Yesterday in Parliament, Neil Parish MP said: There is much in the withdrawal agreement that I agree with, especially on food and farming, but it is not good enough as it stands. The Northern Ireland backstop threatens the integrity of the United Kingdom and weakens our negotiating position, and my farming instincts tell me that we should not hand over £39 billion before we get the deal. Please will the Prime Minister listen to these concerns and renegotiate the deal before we put it before the House?
On 23 June 2016 Neil voted Remain. Two days later he backed Boris Johnson for PM, then Andrea Leadsom. Yesterday’s comments complete his transformation to a Gove-style Brexiteer, demanding a renegotiation which will make things even worse than May’s extremely poor deal.
His statement that the ‘Northern Ireland backstop threatens the integrity of the UK’ is totally misleading. The ‘hard border’, which would come into existence without the backstop, would risk the return of violence to Ireland, and the threat of a hard border has increased support in Northern Ireland for unity with the Irish republic – this is what threatens the unity of the United Kingdom. But who in the so-called Conservative and Unionist Party really cares about Ireland, North or South?
His remarks on the £39 billion payment are just plain stupid – as Theresa May replied, ‘this is about the United Kingdom’s legal obligations. I hope that every Member of this House will recognise that the United Kingdom is a country that meets its legal obligations.’
These elements of the Withdrawal Agreement are necessary if Brexit is to happen, unless Neil wants a car-crash, chaotic Brexit. But they remind us of the huge problems which even an agreed Brexit will bring. Neil was right first time – the UK should stop the gigantic self-harm of Brexit, and give the voters a chance to decide to stay in the EU.
On Sunday I marched in London with 700,000 other people to call for a chance to end the nightmare which Brexit has become – a mess which is sucking the lifeblood out of our country, draining resources from the NHS and public services and driving away many of the doctors and nurses we so desperately need in Devon.
I know many people in Seaton and Colyton supported Brexit in 2016, but surely you didn’t vote for the chaos which it is causing. Johnson, Gove and Farage didn’t tell you how difficult it was going to be – maybe they didn’t even understand themselves. It is time now for us to vote on whether we like the outcome.
Voters in the South West are demanding a People’s Vote by a clear margin, a YouGov poll on behalf of the People’s Vote campaign, revealed on August 9th. It is the first significant test of public opinion in the region since the Brexit referendum in 2016.
Some key findings from the poll of over 1,000 people living in the South West include:
Voters wanting a say on any final Brexit deal negotiated by the government by a clear margin of 42% to 35%.
If talks break down and the choice is between staying in the EU or no deal, that margin widens to 47% to 27%.
Having voted to Leave in 2016, the South West now backs staying in the EU by 51% to 49%.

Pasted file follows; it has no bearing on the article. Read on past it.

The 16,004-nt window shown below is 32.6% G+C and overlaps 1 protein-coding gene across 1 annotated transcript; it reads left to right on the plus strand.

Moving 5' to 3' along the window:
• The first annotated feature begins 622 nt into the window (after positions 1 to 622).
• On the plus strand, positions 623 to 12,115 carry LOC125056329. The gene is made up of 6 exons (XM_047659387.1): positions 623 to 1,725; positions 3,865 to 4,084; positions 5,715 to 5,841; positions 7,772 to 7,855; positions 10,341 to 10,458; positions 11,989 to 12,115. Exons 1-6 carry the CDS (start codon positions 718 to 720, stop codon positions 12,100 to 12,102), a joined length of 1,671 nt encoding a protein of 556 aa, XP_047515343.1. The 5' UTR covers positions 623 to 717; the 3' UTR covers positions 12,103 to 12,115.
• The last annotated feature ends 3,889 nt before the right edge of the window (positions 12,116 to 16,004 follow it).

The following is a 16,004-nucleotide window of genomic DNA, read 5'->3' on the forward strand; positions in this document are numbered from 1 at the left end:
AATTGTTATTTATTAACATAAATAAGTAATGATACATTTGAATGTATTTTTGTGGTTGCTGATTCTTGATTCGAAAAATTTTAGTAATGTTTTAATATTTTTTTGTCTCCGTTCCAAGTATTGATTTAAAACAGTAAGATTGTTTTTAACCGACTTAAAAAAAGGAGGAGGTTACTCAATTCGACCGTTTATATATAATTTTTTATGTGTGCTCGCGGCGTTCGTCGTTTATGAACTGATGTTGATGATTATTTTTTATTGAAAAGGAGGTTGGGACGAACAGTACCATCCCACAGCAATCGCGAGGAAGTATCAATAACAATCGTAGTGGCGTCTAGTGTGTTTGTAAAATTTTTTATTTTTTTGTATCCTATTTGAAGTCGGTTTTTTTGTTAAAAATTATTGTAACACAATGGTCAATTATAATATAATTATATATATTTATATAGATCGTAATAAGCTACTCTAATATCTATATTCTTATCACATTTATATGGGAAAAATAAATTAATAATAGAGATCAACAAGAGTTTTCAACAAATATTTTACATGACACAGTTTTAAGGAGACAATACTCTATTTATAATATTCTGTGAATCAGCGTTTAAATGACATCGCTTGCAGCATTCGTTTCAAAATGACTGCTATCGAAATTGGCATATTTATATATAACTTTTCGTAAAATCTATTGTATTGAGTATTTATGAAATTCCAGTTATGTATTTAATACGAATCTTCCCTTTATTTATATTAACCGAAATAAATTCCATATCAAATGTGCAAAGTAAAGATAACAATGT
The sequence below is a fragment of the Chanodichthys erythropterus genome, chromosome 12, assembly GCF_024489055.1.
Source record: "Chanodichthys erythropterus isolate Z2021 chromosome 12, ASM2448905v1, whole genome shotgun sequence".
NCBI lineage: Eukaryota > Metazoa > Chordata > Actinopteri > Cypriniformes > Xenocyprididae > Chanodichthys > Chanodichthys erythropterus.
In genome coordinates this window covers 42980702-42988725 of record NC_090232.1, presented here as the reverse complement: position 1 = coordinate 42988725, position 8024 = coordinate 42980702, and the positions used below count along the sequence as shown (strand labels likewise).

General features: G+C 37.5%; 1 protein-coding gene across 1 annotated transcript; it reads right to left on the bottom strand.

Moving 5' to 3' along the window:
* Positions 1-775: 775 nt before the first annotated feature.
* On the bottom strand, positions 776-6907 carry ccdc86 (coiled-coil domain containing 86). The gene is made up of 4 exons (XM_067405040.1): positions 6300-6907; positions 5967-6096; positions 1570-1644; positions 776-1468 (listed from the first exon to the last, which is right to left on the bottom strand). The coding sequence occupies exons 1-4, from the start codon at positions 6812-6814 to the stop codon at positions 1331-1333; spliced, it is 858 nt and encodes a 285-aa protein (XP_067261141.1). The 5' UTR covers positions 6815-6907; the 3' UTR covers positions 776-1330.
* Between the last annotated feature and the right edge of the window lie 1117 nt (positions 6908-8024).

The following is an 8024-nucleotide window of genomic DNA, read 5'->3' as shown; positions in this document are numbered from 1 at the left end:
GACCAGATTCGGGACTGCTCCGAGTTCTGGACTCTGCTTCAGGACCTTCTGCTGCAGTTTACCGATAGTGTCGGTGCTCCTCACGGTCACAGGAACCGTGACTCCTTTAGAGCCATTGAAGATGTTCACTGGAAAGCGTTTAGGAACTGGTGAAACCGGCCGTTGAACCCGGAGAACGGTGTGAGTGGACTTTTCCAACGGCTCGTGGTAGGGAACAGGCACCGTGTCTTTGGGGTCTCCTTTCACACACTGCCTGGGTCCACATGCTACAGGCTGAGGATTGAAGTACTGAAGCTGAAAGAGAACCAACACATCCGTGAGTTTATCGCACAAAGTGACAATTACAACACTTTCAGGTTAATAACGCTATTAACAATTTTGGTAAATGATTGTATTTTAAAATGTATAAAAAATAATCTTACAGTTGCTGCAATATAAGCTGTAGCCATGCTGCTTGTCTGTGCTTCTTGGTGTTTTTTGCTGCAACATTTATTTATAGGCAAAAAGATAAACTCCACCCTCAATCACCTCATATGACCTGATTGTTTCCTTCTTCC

76% of Labour voters in the region now want to stay in the EU, versus just 24% who still want to leave.
Young people in the South West overwhelmingly want to stay in the EU, by a margin of 86% to 14%.
The Heart of the South West Local Economic Partnership (LEP) has belatedly published a report(dated May 2018) on local businesses’ views of Brexit.
This table shows answers to the question, ‘What is your overall assessment at this stage of the likely impact of Brexit on your business?’
Don’t know (6)
The LEP summarises this table as ‘Businesses’ assessment of the overall impact of Brexit at this stage is quite varied.‘
VARIED? ONE BUSINESS OUT OF 29 THINKS ITS IMPACT WILL BE POSITIVE, COMPARED TO 9 WHO THINK NEGATIVE, AND THAT IS VARIED?
two-thirds of businesses have done no formal planning for Brexit
uncertainty is a big concern
the biggest specific concerns are about are changes to regulatory alignment [i.e. departure from the Single Market] and the speed of customs arrangements [i.e. departure from the Customs Union]
only 1 out of 29 expects it to be positive for their sector; 9 out of 29 expect it to be negative (the rest expect it to be ‘neutral’ or ‘mixed’, or don’t know)
This report (How firms across HotSW are preparing for Brexit, Report to HotSW LEP, Devon County Council and Partners) was prepared in March and April 2018, drawing on interviews conducted in February and March 2018, so it is already seriously out of date.
In the spring, businesses could reasonably have hoped for a deal:
What do businesses think now that May’s government has caved in to Rees-Mogg and ditched plans for a customs union with the EU?
What do they think of the ‘no deal’ scenario?
How are they going to cope if they still haven’t done the formal planning?
It isn’t difficult to guess. And why has this report been so delayed? Why wasn’t it reported earlier to DCC?
‘I am doing my bit by campaigning with Devon For Europe, which is getting support all over the county for a People’s Vote on a final deal (or not as the case may be). Either way, we must have another vote, especially now it has emerged that the Leave campaigns broke electoral law, plus their links with American Trump associate fascist, Steve Bannon and Arron Banks, who bankrolled the campaigns with money obtained from highly dubious sources, mean that the whole shady business needs a laser light sweeping the entire operation. If it brings Gove and Johnson down, I will be delighted. Their naked ambition, selfishness and ruthlessness has plunged this country into chaos, from which it will take many many years to recover. Sign up to a People’s Vote and Devon for Europe here – https://www.devonforeurope.org/‘